|Publication number||US5350271 A|
|Application number||US 07/816,177|
|Publication date||Sep 27, 1994|
|Filing date||Jan 2, 1992|
|Priority date||Jan 2, 1992|
|Publication number||07816177, 816177, US 5350271 A, US 5350271A, US-A-5350271, US5350271 A, US5350271A|
|Inventors||Peter J. Weller|
|Original Assignee||Weller Peter J|
|Export Citation||BiBTeX, EndNote, RefMan|
|Patent Citations (15), Referenced by (29), Classifications (5), Legal Events (6)|
|External Links: USPTO, USPTO Assignment, Espacenet|
1. Field of the Invention
This invention relates in general to automobile lifting and towing equipment, and in particular to a system for securing the wheels of a vehicle to be towed to the cross-arm of a wheel-lift tow truck.
2. Description of Related Art
Until recently, tow trucks traditionally used a sling system to attach vehicles, lift them, and tow. The sling is suspended from a boom at the rear of the tow truck and stands off from the back plate of the tow truck body by means of arms which are pivotally connected to the backplate. The vehicle to be towed is typically attached to the sling by chains which are hooked onto the axle or frame of the vehicle and which are tensioned as the tow truck boom raises the sling and vehicle. The chains force the vehicle against the flexible members of the sling (typically a pair of rubber or nylon straps) and keep the vehicle suspended above the ground as it is towed.
Recent automotive design changes have included lowering of the automobile chassis and incorporation of low air dams and bumpers which are less rigid than the steel bumpers of earlier model years. These changes make towing newer vehicles with a sling system difficult to do without damaging the bumpers and air dams. As a result, new systems for attaching and towing vehicles which are based on securing the wheels of the towed vehicle to the tow truck have been developed by tow truck manufacturers. These are called wheel-lift towing systems.
Wheel-lift tow truck designs typically incorporate a telescoping or folding tube or "stinger", at the end of which a cross-arm is pivotally connected. When being positioned for towing a vehicle, the cross-arm is placed against the tread of the tires of the vehicle. The cross-arm may or may not have sliding extensions to make the cross-arm length adjustable to different track dimensions of towed vehicles. Wheel retainers, which are separate from the stinger/cross-arm system or which are pivotally connected to the cross-arm or cross-arm extensions, are secured to the cross-arm or cross-arm extensions manually to entrap the wheel so that the vehicle may be lifted by raising the stinger.
The typical wheel-lift system can be used as the sole system for lifting and towing on a tow truck, or it can be used in combination with a boom and sling system on a tow truck. The versatility of such combination tow trucks is useful to tow truck operators who need the ability for recovering vehicles which have gone off the road. The operator typically uses a winch system built into the boom assembly on combination units to pull the vehicle to be recovered up to a location near the tow truck so that it can be attached, lifted, and towed. Furthermore, a sling system is a preferred method for towing some types of vehicles (usually the heavier ones) when possible, since its use is less detrimental than the use of a wheel-lift system to the weight distribution of the tow truck when loaded with a given vehicle.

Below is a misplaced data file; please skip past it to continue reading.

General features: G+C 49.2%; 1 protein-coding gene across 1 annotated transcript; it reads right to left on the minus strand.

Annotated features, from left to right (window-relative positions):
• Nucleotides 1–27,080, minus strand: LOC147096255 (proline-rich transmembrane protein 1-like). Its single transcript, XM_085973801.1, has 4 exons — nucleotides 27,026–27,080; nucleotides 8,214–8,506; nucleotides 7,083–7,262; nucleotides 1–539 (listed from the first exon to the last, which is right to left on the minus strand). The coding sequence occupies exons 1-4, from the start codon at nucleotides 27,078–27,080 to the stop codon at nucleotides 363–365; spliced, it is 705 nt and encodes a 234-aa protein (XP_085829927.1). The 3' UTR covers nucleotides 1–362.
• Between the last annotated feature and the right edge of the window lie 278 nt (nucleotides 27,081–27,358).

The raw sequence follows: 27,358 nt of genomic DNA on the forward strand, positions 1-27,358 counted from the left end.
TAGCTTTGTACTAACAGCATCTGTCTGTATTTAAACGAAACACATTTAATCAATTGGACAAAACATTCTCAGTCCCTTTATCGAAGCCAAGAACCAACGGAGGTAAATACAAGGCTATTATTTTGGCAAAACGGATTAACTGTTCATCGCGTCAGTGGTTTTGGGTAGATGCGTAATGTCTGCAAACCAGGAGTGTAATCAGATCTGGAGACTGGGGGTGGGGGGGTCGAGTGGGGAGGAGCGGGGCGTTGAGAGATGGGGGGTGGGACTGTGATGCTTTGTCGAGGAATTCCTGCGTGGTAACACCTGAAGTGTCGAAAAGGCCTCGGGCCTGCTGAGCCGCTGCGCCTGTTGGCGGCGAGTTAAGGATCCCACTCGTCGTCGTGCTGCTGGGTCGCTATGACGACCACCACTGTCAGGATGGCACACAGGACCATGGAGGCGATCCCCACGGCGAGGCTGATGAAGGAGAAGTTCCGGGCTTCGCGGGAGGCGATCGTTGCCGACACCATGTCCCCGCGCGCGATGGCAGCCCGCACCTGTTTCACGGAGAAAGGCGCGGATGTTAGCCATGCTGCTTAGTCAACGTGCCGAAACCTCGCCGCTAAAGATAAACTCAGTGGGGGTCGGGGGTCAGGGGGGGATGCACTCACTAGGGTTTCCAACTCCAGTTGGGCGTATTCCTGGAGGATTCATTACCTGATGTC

Wheel-lift designs have been further refined to incorporate the ability for the wheel-lift to be operated remotely. These refinements reduce the time and effort required for securing and lifting the towed vehicle. In one example disclosed in U.S. Pat. No. 4,473,334, issued Sep. 25, 1984 to Brown, claw-shaped wheel retainers are pivotally connected to the cross-arm, and the wheels of the towed vehicle are entrapped by extending the stinger and cross-arm toward the vehicle and allowing the wheels of the vehicle to cause the claws to pivot into the correct position for lifting and towing. This system has many disadvantages. It cannot conveniently be used in snowy climates, since the claws may not pivot freely when they come into contact with ice or snow near the wheels of the vehicle. The stinger must be folded rather than telescopically retracted into the tow truck body for storage, since the claws when in the stored position protrude too far to the rear of the tow truck. This makes it impossible for the claw wheel-lift system to be incorporated with a sling system on the same tow truck. It also requires the stinger system to be located well behind the axle of the tow truck, since the truck frame must be adequately strengthened with a cross-member between the axle and the folding stinger.
In another example disclosed in U.S. Pat. No. 4,564,207, issued Jan. 14, 1986, to Russ et al., L-shaped wheel retainers are pivotally connected to the cross-arm and are stored with the legs of the "L" together and extending back from the cross-arm in the same plane as the stinger and cross-arm. To load a vehicle, the cross-arm is placed against the tread of the tires to be lifted, with the legs of the "L" extending underneath the vehicle between the tires. The Ls are then pivoted into position behind the tires by means of hydraulic cylinders acting directly on the plate at the base of the Ls. This system suffers some of the same drawbacks as the prior example cited: it is difficult to use with a recovery boom and sling on the same truck, and it must be used with a folding stinger, since the Ls protrude too far behind the tow truck to keep the stinger in the horizontal or near-horizontal position while driving the tow truck without a load.